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This article was published 19/8/2014 (1040 days ago), so information in it may no longer be current.
The world's leading museum exhibit designer visited his latest masterpiece in Winnipeg, describing it as a force for good and beacon of hope in troubling times.
"That's a good feeling not to feel helpless and hopeless," Ralph Appelbaum said Tuesday outside the Canadian Museum for Human Rights.
"Over the years, we've worked in all kinds of museums," said Appelbaum, the head of Ralph Appelbaum Associates, the world's largest museum exhibition design firm, with offices in New York City, London and Beijing.
For the Museum of World Religions in Taiwan, Appelbaum used the metaphor of life's journey to lay out the exhibits and attractions.
'It feels good to touch your sense of compassion and empathy'-- Ralph Appelbaum (above), at the Canadian Museum for Human Rights
For the museum in Winnipeg, the metaphor is the long, hard climb to higher ground.
"Here, the museum is focused on taking a collection of stories laced through a piece of adventurous and extraordinary architecture."
It's not just the visitor experience -- starting at the entrance with great roots holding the building to the land, said Appelbaum.
"It's an inspirational message just the way you move through this place." It starts with explaining human rights and shares the stories of people who've lost and found them as you rise along the path to the peak.
"It's the journey -- climbing a mountain to an extraordinary vantage point where you can see a beautiful city and landscape."
Appelbaum remembers the idea for the museum, which is set to open Sept. 20, when it was first pitched to him.
"I got involved a little over 10 years ago with a phone call -- it was Moe Levy calling me on behalf of Izzy Asper asking me to get involved in a museum project unlike any other, transforming how people thought of their relationship to others," he said.
"We knew it was a bigger mission on behalf of Canada to create an extraordinary school for bearing witness to the events people live through as they try to discover how to engage with one another but one that would draw people to the centre of Canada with an inspirational, aspirational message: 'Until we have human rights we won't have peace,' " he said, citing Canadian lawyer John Humphrey who helped create the Universal Declaration of Human Rights passed by the UN in 1948.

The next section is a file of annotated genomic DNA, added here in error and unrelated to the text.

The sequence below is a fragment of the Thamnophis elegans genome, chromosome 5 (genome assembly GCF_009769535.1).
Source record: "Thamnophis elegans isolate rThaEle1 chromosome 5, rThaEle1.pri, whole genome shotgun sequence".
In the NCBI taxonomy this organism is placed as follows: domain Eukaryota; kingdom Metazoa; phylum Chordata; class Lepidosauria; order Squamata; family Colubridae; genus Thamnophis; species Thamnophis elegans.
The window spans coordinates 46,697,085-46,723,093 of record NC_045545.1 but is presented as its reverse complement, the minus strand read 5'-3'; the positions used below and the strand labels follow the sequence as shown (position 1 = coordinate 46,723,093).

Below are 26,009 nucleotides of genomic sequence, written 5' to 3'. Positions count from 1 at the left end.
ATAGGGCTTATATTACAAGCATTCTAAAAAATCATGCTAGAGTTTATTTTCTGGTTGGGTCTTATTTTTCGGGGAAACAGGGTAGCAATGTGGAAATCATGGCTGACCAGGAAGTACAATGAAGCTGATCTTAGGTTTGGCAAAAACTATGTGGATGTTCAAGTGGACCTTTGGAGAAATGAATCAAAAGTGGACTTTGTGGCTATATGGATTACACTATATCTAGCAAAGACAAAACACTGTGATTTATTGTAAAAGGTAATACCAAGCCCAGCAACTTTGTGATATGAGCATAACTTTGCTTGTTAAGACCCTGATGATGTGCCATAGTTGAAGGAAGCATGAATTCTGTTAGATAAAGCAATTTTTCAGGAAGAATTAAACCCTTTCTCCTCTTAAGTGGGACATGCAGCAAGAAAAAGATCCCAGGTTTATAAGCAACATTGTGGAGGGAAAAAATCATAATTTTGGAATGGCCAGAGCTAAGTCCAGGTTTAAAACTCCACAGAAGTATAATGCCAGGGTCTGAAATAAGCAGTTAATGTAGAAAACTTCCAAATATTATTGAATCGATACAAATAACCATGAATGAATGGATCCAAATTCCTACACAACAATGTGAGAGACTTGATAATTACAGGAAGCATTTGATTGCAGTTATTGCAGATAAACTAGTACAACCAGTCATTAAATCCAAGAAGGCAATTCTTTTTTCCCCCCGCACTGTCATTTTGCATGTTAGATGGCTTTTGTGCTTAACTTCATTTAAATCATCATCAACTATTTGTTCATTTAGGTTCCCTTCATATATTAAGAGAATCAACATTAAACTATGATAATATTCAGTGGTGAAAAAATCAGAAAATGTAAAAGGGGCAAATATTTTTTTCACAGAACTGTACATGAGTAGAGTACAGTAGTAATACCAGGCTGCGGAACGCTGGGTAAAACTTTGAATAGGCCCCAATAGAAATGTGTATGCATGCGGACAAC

"It seemed to be an extraordinary mission -- it's what all great religions (have preached) but what nations have struggled to do," said Appelbaum.
"This is part of Canada's story and an almost voluntary responsibility to be the voice for the oppressed... That it's a country that cares and takes responsibility for things it has done poorly... It has rules and codes to correct its past mistakes and it looks to be good, to be truthful," said Appelbaum, who was to address international travel writers at the Go Media 2014 conference Tuesday night.
"People go to places to see amazing architecture," said Appelbaum.
"This is an extraordinary building unlike anything that's ever been built, telling a story unlike anything ever told in one place." The museum shares stories of human rights heard around Canadian kitchen tables that are a powerful force for change, said Appelbaum.
"When you encounter those shared experiences you realize we are closer together than far apart. It feels good to touch your sense of compassion and empathy. That's a good feeling not to feel helpless and hopeless and inspiring the spirit," said Appelbaum. "At a time when listening to the nightly news one can feel rather hopeless, what better kind of institution is there than to provide that in the 21st century?"
The museum is developing programs so it's not just a visitor experience, said Appelbaum. "Social media and digital outreach, it will be an international voice for us all to be sensitive to people's aspirations and to their future," he said.
"We can help visitors become our ambassadors, our educators our activists so that at the end they can understand one can make change at all kinds of levels," said Appelbaum. "That's as important for change as people who devote their lives to far off places."